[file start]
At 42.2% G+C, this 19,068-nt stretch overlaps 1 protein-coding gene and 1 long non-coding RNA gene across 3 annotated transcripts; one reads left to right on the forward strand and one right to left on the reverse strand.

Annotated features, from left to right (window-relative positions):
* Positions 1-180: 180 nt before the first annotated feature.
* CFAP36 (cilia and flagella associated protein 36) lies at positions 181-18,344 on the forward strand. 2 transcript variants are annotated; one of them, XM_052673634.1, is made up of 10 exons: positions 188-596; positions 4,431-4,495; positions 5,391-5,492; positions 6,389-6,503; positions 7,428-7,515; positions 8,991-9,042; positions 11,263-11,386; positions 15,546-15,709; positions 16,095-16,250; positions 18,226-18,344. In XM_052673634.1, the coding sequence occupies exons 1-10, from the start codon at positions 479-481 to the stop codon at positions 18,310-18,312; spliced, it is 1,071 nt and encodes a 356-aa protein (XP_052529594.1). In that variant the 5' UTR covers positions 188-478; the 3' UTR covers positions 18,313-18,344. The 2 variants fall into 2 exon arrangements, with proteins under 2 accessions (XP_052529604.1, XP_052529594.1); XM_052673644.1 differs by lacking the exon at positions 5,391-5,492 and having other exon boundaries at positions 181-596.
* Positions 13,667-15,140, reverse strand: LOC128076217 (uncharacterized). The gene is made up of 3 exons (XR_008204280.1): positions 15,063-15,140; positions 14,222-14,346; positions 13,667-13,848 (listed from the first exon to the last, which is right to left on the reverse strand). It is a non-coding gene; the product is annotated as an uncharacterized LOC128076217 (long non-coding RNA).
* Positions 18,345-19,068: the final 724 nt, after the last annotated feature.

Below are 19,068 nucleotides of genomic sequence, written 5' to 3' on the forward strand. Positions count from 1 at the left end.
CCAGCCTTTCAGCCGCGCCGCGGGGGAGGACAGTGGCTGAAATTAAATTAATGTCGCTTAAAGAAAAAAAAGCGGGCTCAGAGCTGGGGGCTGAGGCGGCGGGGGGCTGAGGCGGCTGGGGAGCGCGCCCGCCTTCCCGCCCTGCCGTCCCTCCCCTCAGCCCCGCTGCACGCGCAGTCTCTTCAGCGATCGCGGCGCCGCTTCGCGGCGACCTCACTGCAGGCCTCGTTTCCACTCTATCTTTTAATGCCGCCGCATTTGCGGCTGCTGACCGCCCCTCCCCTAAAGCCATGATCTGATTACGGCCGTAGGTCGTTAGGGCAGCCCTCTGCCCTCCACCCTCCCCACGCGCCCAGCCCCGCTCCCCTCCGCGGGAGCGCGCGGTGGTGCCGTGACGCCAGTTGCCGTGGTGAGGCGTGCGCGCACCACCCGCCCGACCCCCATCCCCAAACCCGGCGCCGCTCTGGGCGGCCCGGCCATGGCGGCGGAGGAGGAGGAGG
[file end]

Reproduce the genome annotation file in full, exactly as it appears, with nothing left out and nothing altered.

At 42.2% G+C, this 19,068-nt stretch overlaps 1 protein-coding gene and 1 long non-coding RNA gene across 3 annotated transcripts; one reads left to right on the forward strand and one right to left on the reverse strand.

Annotated features, from left to right (window-relative positions):
* Positions 1-180: 180 nt before the first annotated feature.
* CFAP36 (cilia and flagella associated protein 36) lies at positions 181-18,344 on the forward strand. 2 transcript variants are annotated; one of them, XM_052673634.1, is made up of 10 exons: positions 188-596; positions 4,431-4,495; positions 5,391-5,492; positions 6,389-6,503; positions 7,428-7,515; positions 8,991-9,042; positions 11,263-11,386; positions 15,546-15,709; positions 16,095-16,250; positions 18,226-18,344. In XM_052673634.1, the coding sequence occupies exons 1-10, from the start codon at positions 479-481 to the stop codon at positions 18,310-18,312; spliced, it is 1,071 nt and encodes a 356-aa protein (XP_052529594.1). In that variant the 5' UTR covers positions 188-478; the 3' UTR covers positions 18,313-18,344. The 2 variants fall into 2 exon arrangements, with proteins under 2 accessions (XP_052529604.1, XP_052529594.1); XM_052673644.1 differs by lacking the exon at positions 5,391-5,492 and having other exon boundaries at positions 181-596.
* Positions 13,667-15,140, reverse strand: LOC128076217 (uncharacterized). The gene is made up of 3 exons (XR_008204280.1): positions 15,063-15,140; positions 14,222-14,346; positions 13,667-13,848 (listed from the first exon to the last, which is right to left on the reverse strand). It is a non-coding gene; the product is annotated as an uncharacterized LOC128076217 (long non-coding RNA).
* Positions 18,345-19,068: the final 724 nt, after the last annotated feature.

Below are 19,068 nucleotides of genomic sequence, written 5' to 3' on the forward strand. Positions count from 1 at the left end.
CCAGCCTTTCAGCCGCGCCGCGGGGGAGGACAGTGGCTGAAATTAAATTAATGTCGCTTAAAGAAAAAAAAGCGGGCTCAGAGCTGGGGGCTGAGGCGGCGGGGGGCTGAGGCGGCTGGGGAGCGCGCCCGCCTTCCCGCCCTGCCGTCCCTCCCCTCAGCCCCGCTGCACGCGCAGTCTCTTCAGCGATCGCGGCGCCGCTTCGCGGCGACCTCACTGCAGGCCTCGTTTCCACTCTATCTTTTAATGCCGCCGCATTTGCGGCTGCTGACCGCCCCTCCCCTAAAGCCATGATCTGATTACGGCCGTAGGTCGTTAGGGCAGCCCTCTGCCCTCCACCCTCCCCACGCGCCCAGCCCCGCTCCCCTCCGCGGGAGCGCGCGGTGGTGCCGTGACGCCAGTTGCCGTGGTGAGGCGTGCGCGCACCACCCGCCCGACCCCCATCCCCAAACCCGGCGCCGCTCTGGGCGGCCCGGCCATGGCGGCGGAGGAGGAGGAGG